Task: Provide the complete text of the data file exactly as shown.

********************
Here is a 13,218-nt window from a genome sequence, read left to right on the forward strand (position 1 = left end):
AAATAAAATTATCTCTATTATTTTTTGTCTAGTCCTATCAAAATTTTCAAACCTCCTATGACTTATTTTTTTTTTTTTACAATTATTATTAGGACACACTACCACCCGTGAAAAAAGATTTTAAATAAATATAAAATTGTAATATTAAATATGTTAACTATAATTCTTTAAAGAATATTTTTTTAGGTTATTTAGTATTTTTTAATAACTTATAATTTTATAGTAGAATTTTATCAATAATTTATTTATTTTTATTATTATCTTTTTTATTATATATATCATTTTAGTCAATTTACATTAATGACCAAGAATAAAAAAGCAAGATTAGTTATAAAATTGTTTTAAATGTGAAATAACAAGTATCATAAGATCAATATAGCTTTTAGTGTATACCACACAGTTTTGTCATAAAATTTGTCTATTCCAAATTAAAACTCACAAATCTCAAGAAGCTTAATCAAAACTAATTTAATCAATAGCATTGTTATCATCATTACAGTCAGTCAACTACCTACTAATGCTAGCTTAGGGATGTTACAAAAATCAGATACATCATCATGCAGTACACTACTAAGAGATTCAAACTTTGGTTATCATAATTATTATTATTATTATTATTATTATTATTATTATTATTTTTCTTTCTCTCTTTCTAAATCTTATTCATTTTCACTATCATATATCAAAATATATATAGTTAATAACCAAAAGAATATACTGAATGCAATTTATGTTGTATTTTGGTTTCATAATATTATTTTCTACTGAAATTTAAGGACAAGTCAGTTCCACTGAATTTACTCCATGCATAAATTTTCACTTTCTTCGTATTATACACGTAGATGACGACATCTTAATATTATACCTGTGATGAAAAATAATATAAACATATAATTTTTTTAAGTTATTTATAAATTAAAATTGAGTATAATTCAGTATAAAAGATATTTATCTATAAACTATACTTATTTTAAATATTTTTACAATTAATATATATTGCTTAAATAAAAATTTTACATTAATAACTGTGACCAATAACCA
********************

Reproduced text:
Here is a 13,218-nt window from a genome sequence, read left to right on the forward strand (position 1 = left end):
AAATAAAATTATCTCTATTATTTTTTGTCTAGTCCTATCAAAATTTTCAAACCTCCTATGACTTATTTTTTTTTTTTTACAATTATTATTAGGACACACTACCACCCGTGAAAAAAGATTTTAAATAAATATAAAATTGTAATATTAAATATGTTAACTATAATTCTTTAAAGAATATTTTTTTAGGTTATTTAGTATTTTTTAATAACTTATAATTTTATAGTAGAATTTTATCAATAATTTATTTATTTTTATTATTATCTTTTTTATTATATATATCATTTTAGTCAATTTACATTAATGACCAAGAATAAAAAAGCAAGATTAGTTATAAAATTGTTTTAAATGTGAAATAACAAGTATCATAAGATCAATATAGCTTTTAGTGTATACCACACAGTTTTGTCATAAAATTTGTCTATTCCAAATTAAAACTCACAAATCTCAAGAAGCTTAATCAAAACTAATTTAATCAATAGCATTGTTATCATCATTACAGTCAGTCAACTACCTACTAATGCTAGCTTAGGGATGTTACAAAAATCAGATACATCATCATGCAGTACACTACTAAGAGATTCAAACTTTGGTTATCATAATTATTATTATTATTATTATTATTATTATTATTATTATTTTTCTTTCTCTCTTTCTAAATCTTATTCATTTTCACTATCATATATCAAAATATATATAGTTAATAACCAAAAGAATATACTGAATGCAATTTATGTTGTATTTTGGTTTCATAATATTATTTTCTACTGAAATTTAAGGACAAGTCAGTTCCACTGAATTTACTCCATGCATAAATTTTCACTTTCTTCGTATTATACACGTAGATGACGACATCTTAATATTATACCTGTGATGAAAAATAATATAAACATATAATTTTTTTAAGTTATTTATAAATTAAAATTGAGTATAATTCAGTATAAAAGATATTTATCTATAAACTATACTTATTTTAAATATTTTTACAATTAATATATATTGCTTAAATAAAAATTTTACATTAATAACTGTGACCAATAACCA